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Metabolic Syndrome Linked to Cognitive Decline

A recent study found that mature adults with risk factors associated with metabolic syndrome appear to have a significant increase in the risk of memory loss.

The study was conducted by researchers at the French National Institute of Health Research in Bordeaux, France and their findings were published in the February 2011 issue of the journal Neurology.

Metabolic syndrome refers to a group of risk factors that include obesity, hypertension, high levels of blood lipids and high blood sugar. People suffering from metabolic syndrome are at a much higher risk for diabetes, heart disease, and suffering a heart attack.

The American Heart Association defines metabolic syndrome as having three or more of the following:

1. A waistline greater than 40 inches for men or 35 inches for women

2. Good (HDL) cholesterol under 40mg/dL for men or 50mg/dL for women

3. Triglyceride levels over 150mg/dL

4. Blood pressure over 130/85mm Hg or the use of blood pressure medicine

5. Elevated levels of C-reactive protein

6. Insulin resistance or glucose intolerance

The researchers analyzed data on over 7,000 people over 65 years of age for the study. 16% of those participants had metabolic syndrome.

The researchers conducted memory tests, word fluency tests and visual learning tests. They found that participants with metabolic syndrome were 20% more likely to have age related cognitive decline on the memory test. They were also 13% more likely to show cognitive impairment on the visual test.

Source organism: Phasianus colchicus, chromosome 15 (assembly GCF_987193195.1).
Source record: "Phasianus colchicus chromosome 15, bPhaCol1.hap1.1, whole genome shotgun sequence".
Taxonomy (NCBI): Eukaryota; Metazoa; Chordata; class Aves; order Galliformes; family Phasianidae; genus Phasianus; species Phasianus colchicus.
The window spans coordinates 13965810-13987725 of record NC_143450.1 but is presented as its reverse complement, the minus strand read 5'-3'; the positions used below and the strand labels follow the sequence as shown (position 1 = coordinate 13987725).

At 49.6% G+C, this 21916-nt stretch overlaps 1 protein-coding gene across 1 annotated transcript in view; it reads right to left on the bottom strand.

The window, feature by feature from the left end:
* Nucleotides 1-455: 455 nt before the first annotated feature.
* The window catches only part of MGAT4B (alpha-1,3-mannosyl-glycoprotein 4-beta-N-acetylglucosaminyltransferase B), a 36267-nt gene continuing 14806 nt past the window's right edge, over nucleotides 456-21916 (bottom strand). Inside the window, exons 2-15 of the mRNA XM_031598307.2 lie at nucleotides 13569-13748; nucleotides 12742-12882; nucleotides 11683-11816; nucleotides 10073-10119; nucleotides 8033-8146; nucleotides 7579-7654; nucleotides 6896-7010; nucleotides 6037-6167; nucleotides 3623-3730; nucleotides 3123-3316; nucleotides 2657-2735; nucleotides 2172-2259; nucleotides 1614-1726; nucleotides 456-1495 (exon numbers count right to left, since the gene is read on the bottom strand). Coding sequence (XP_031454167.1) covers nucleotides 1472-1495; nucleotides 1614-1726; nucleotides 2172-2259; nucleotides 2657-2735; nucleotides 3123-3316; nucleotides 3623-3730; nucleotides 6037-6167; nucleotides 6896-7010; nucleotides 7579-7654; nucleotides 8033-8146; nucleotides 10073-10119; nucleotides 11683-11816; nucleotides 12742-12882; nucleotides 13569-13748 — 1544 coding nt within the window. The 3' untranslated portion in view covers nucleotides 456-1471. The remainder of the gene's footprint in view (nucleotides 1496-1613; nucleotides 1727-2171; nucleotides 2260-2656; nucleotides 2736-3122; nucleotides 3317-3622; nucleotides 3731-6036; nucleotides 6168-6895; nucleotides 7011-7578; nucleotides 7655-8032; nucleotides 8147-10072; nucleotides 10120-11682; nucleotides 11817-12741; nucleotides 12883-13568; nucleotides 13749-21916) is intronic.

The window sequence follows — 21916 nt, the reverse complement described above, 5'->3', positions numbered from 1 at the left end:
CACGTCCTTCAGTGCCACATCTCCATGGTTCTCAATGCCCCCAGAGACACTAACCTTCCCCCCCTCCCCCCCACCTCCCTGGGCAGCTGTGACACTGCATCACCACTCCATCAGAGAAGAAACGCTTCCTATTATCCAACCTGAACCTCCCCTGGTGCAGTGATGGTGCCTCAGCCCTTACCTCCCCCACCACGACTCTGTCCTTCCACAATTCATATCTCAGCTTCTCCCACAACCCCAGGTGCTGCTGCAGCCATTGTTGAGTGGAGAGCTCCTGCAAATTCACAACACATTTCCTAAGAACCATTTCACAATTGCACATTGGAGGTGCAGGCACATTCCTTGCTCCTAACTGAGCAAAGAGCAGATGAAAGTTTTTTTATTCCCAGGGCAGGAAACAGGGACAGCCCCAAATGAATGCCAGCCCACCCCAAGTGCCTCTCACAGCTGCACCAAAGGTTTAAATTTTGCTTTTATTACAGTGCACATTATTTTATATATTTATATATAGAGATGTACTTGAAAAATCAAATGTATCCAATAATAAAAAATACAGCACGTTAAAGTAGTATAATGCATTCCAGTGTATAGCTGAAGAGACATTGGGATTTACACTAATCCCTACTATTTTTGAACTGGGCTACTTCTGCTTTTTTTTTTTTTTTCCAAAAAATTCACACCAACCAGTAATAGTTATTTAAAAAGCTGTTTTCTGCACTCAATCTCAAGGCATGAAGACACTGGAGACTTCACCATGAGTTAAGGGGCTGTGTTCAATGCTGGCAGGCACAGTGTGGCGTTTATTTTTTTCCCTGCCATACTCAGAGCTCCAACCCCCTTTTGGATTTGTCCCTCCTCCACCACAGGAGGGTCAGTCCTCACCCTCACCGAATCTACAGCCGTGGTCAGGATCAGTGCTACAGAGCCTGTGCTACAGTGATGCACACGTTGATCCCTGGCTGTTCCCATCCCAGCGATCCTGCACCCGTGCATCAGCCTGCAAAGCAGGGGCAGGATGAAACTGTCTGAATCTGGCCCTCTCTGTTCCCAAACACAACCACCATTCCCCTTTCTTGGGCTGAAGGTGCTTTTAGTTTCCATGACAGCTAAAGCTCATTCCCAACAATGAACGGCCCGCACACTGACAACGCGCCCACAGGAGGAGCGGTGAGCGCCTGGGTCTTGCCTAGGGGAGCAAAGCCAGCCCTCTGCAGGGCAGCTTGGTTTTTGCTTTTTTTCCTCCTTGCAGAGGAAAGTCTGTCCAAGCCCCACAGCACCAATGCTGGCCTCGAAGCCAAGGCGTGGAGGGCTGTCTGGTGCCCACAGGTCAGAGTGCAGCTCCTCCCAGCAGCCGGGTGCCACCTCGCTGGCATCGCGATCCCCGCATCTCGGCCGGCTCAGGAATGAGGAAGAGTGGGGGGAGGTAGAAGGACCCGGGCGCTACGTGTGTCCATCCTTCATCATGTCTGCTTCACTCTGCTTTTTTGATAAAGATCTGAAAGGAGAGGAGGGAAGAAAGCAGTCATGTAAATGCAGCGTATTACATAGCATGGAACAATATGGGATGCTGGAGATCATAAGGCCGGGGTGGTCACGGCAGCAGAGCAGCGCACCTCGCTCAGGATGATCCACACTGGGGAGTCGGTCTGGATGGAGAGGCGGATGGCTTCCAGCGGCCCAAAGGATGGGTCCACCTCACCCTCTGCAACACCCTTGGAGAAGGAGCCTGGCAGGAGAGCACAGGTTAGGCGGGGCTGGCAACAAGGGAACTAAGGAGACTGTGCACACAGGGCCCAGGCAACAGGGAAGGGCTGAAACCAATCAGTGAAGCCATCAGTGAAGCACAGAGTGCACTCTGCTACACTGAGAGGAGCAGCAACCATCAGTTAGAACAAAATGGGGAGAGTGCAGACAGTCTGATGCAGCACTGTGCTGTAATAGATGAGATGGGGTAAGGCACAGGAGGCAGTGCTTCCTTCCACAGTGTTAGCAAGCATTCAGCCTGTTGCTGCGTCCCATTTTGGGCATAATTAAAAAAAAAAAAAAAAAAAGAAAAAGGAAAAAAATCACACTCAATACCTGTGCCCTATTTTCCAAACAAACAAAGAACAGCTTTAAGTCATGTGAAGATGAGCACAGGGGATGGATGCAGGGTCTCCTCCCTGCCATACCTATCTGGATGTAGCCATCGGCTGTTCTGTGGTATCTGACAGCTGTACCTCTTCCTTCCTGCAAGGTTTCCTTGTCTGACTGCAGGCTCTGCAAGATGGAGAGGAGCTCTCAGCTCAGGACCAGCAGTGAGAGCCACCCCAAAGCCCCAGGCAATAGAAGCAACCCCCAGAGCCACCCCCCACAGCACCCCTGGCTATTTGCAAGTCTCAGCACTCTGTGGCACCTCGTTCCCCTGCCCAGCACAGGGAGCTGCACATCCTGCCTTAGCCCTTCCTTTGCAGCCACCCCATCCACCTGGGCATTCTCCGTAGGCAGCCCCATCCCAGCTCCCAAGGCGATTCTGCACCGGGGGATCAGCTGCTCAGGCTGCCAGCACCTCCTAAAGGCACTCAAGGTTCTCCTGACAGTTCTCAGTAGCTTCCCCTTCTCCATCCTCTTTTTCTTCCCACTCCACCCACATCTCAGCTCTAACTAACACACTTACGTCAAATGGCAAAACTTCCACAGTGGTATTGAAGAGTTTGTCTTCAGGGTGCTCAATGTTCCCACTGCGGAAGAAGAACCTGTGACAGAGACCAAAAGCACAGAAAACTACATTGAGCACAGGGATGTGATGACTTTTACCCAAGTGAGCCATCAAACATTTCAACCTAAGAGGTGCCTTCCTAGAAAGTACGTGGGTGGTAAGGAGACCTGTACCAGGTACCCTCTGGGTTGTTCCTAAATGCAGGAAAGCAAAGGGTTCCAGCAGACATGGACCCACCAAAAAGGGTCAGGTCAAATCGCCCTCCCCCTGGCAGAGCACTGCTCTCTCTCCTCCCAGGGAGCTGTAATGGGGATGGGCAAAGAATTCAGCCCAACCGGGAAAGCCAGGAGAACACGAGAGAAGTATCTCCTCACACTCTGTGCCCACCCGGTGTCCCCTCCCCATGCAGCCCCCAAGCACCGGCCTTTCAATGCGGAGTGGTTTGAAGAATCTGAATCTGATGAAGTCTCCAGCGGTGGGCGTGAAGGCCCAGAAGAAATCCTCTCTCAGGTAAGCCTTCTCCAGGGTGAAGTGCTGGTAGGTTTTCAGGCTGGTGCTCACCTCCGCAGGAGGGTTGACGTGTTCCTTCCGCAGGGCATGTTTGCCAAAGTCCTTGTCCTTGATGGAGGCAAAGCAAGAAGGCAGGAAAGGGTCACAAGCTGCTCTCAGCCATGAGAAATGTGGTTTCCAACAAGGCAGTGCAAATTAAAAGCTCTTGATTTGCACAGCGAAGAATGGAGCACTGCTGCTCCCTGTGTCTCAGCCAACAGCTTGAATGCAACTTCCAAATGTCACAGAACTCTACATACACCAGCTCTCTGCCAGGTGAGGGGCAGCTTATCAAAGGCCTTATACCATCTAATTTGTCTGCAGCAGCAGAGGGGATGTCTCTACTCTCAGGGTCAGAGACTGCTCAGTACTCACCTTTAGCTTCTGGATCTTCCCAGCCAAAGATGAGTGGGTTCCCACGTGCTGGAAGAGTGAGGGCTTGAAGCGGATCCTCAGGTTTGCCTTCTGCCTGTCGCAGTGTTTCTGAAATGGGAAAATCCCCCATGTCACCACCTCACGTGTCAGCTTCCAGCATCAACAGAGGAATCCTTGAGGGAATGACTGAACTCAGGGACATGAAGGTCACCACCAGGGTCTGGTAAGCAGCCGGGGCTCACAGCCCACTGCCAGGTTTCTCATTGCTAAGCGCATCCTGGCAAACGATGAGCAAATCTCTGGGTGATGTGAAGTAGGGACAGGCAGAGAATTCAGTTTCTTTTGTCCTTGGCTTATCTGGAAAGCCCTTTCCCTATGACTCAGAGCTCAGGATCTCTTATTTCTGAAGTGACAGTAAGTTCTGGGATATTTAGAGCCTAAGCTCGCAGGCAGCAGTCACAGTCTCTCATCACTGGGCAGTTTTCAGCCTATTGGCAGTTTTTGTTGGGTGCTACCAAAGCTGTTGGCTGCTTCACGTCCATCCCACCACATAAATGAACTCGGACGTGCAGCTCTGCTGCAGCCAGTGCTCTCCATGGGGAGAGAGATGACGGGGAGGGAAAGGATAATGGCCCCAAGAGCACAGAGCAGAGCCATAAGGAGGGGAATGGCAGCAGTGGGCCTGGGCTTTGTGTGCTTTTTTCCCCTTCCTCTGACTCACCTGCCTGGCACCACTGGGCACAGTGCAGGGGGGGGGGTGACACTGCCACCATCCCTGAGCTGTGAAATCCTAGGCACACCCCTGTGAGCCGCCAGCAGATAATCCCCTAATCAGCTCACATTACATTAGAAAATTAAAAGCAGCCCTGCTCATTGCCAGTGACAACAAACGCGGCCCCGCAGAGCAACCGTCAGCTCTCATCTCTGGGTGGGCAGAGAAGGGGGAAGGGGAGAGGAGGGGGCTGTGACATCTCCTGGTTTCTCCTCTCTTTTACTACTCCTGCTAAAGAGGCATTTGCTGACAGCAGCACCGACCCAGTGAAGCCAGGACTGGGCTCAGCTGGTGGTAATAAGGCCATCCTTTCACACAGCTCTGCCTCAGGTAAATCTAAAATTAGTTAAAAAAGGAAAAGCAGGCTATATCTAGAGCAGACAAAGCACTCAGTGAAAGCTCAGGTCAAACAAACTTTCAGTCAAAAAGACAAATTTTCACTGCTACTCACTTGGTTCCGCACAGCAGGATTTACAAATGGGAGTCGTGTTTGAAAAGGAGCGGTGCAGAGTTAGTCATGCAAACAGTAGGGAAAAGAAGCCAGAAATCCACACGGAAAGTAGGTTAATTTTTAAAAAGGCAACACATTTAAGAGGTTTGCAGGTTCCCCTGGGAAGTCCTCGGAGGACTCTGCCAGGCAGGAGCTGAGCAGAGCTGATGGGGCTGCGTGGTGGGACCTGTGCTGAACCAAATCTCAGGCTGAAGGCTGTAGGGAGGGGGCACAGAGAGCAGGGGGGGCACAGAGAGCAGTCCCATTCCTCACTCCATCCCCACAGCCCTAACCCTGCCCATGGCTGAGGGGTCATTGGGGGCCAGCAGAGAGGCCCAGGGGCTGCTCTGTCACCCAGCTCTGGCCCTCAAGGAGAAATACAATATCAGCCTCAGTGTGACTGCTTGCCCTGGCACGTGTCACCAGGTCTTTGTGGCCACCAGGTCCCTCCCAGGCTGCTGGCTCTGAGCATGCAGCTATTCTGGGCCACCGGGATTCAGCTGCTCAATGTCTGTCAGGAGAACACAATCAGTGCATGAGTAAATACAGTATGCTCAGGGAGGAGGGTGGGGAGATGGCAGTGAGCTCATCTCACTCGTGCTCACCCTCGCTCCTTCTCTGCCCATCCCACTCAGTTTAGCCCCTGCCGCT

Based on these findings, the researchers conclude that management of metabolic syndrome may help slow age-related memory loss and possibly delay the onset of dementia.

Getting sufficient exercise and following a healthy diet are the best ways to avoid developing metabolic syndrome.

In terms of keeping your mind sharp, there are a number of foods which have been found to combat cognitive decline including blueberries and foods high in omega-3 fatty acids such as fish. Research has also shown that keeping your mind active as you age by reading, socializing and doing puzzles can also be effective at reducing the risk of cognitive decline.

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